Stress, social support, and depressive symptomatology in children with congenital/acquired limb deficiencies.
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Ongoing chronic strain of living with limb deficiencies and normal daily hassles may interact to produce a negative impact on adjustment. Degree of limb loss, daily hassles/microstressors, and classmate, parent, teacher, and friend social support were investigated as predictors of depressive symptomatology in 27 children with congenital/acquired limb deficiencies. Hierarchical multiple regression analyses were utilized to test the main effects and buffering interactions effects models of the stress-social support-depressive symptomatology relationship. Degree of limb loss was not a significant predictor. Microstressors and classmate, parent, and teacher social support were all significant predictors of depressive symptomatology. None of the Stress X Social Support interaction terms were statistically significant. The overall model of stress and social support predicted 73% of the variance in depressive symptomatology.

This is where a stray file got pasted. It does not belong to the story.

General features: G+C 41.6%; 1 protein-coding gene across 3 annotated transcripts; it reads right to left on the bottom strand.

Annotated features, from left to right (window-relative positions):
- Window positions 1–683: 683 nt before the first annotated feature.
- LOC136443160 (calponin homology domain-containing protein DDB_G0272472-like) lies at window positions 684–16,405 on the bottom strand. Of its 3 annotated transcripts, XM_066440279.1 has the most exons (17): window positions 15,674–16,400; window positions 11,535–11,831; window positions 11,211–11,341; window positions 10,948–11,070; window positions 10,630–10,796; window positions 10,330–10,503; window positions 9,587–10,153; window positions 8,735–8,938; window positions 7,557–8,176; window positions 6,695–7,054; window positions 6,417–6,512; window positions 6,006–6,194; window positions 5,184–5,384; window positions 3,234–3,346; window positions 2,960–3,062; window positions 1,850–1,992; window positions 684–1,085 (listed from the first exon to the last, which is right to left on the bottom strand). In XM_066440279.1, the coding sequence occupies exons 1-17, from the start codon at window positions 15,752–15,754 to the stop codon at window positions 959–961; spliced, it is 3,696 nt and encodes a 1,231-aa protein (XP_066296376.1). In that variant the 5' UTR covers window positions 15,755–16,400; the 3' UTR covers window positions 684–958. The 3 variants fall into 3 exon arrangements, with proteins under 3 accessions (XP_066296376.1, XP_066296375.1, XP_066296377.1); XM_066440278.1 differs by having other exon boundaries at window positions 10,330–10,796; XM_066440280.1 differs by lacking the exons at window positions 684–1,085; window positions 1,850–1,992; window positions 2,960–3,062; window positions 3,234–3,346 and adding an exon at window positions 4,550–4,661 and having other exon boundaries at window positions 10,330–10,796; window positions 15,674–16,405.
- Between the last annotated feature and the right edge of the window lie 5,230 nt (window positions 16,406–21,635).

author list (cited authors)
Varni, J. W., Rubenfeld, L. A., Talbot, D., & Setoguchi, Y.
complete list of authors
Varni, JW||Rubenfeld, LA||Talbot, D||Setoguchi, Y